From a passing perspective the statistics of the three players look relatively even. All players pass more frequently with Wheeler in lineup, but that could be a function of the competition as the impact is minimal.

What are the takeaways?

Berry is starting to get more consistent minutes with three consecutive starts, and while he's made a number of miscues he definitely makes an impact statistically.

That said, Wheeler's statistics are also solid. He is a weak passer and may be guilty of playing too high, but overall his defensive statistics look good.

The statistics suggest that Hackworth should experiment with Wheeler and Berry at center back and put Okugo in the midfield. Well, he did just that against New England and the results were not good. No one played particularly well though, as the Union had a season low 6 clearances (remember, Berry actually average 8 per game himself). Either the Revs were particularly nifty in the final third, or the Union defenders just didn't make the effort.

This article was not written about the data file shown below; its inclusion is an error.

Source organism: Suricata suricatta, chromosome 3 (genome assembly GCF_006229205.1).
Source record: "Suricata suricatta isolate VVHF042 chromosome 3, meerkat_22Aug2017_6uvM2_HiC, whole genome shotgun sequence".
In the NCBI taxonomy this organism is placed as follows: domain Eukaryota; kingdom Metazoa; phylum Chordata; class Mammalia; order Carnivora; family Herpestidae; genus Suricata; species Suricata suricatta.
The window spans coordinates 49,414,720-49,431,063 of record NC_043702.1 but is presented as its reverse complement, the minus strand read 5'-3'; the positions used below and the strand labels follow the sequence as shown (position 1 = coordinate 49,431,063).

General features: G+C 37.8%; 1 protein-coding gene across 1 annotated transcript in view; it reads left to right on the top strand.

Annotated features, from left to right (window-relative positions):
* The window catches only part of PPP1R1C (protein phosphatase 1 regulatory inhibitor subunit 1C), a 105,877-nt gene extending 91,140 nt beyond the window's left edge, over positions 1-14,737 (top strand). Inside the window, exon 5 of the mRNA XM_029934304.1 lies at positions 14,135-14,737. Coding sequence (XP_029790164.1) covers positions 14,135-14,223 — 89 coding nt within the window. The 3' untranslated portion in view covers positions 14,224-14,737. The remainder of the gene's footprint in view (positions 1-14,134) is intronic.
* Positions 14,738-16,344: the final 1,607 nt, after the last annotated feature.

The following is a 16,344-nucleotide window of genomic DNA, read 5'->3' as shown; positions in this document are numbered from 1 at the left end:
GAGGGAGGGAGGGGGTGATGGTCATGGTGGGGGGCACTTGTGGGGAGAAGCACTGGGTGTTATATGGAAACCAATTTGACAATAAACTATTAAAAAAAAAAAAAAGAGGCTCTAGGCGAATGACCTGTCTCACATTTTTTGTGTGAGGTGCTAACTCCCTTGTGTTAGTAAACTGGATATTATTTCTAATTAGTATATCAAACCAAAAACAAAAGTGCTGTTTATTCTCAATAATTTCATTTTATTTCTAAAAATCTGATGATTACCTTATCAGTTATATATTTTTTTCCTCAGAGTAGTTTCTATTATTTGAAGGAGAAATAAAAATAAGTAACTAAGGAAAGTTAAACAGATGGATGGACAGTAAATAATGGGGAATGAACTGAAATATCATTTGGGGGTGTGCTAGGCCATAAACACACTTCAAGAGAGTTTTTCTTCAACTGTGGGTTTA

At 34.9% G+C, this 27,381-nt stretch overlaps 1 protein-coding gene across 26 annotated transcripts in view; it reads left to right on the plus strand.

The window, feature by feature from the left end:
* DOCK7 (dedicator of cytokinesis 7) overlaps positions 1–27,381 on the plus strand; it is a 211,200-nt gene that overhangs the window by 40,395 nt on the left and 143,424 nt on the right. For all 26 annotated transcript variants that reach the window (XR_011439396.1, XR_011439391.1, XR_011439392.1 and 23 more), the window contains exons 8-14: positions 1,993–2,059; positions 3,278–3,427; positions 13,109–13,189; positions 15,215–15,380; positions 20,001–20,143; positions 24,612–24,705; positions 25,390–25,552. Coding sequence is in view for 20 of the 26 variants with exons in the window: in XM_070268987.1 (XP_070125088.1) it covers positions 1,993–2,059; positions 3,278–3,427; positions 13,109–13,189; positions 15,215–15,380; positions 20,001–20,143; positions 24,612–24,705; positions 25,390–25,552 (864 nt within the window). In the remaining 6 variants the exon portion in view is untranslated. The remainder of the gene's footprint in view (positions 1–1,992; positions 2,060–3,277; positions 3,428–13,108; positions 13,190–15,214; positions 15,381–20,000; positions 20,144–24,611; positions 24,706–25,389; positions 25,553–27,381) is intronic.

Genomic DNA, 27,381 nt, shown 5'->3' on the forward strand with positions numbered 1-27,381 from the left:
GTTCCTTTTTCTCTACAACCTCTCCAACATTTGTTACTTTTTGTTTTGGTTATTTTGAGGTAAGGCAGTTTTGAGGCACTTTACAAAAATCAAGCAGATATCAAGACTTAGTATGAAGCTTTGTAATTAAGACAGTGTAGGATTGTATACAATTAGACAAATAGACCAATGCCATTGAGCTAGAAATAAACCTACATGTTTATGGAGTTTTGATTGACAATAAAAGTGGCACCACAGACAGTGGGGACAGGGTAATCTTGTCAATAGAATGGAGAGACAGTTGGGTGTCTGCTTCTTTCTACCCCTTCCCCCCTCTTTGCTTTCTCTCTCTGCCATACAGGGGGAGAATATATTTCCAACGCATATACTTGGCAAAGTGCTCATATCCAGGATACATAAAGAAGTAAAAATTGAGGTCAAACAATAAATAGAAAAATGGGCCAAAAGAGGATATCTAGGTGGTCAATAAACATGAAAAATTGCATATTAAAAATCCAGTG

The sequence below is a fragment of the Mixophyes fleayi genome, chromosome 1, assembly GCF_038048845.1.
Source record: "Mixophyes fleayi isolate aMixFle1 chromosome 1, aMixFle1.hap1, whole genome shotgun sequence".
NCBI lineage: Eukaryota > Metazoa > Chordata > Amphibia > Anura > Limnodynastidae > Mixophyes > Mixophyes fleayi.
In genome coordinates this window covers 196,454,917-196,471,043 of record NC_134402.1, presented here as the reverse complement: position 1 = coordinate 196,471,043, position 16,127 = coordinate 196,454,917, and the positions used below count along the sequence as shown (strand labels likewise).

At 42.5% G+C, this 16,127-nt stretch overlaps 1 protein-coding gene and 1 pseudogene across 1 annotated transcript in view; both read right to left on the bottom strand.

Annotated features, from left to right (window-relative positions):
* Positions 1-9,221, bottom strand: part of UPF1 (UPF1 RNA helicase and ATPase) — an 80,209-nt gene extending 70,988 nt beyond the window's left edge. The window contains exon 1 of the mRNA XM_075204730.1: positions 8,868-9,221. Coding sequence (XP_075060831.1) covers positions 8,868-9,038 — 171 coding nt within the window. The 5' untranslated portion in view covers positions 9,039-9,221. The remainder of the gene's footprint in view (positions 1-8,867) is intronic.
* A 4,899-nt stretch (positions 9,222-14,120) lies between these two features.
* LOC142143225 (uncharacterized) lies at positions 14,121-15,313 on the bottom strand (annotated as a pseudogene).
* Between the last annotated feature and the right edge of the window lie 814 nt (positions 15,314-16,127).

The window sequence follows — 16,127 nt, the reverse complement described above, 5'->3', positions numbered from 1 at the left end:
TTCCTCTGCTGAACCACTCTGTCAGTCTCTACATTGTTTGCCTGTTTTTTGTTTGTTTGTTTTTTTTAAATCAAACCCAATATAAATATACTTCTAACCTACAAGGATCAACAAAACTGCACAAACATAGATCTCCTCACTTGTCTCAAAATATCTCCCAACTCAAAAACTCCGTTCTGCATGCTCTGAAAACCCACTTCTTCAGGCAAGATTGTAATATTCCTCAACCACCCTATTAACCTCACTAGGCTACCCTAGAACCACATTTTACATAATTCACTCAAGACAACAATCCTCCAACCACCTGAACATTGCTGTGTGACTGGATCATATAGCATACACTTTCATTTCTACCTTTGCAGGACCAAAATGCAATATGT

If Berry continues to start, it will be worth watching how Edu performs when he gets back. He has performed significantly better with Berry in the lineup, but it could just be a function of too little data.

The full back lineup of Gaddis on the right and Fabinho on the left is worth trying more. It's a surprise that Williams hasn't been more effective so far this season - with Gaddis and Fabinho as the starting pair, the Union have surrendered 1.2 goals per match, significantly better than 1.53 overall average.

Statistics are only part of the story, as there are many aspects of the game that go unmeasured. Much of this story is left up to the eye test. What  additional takeaways do you have from looking at the Union defender results so far? Let us know in the comments section below.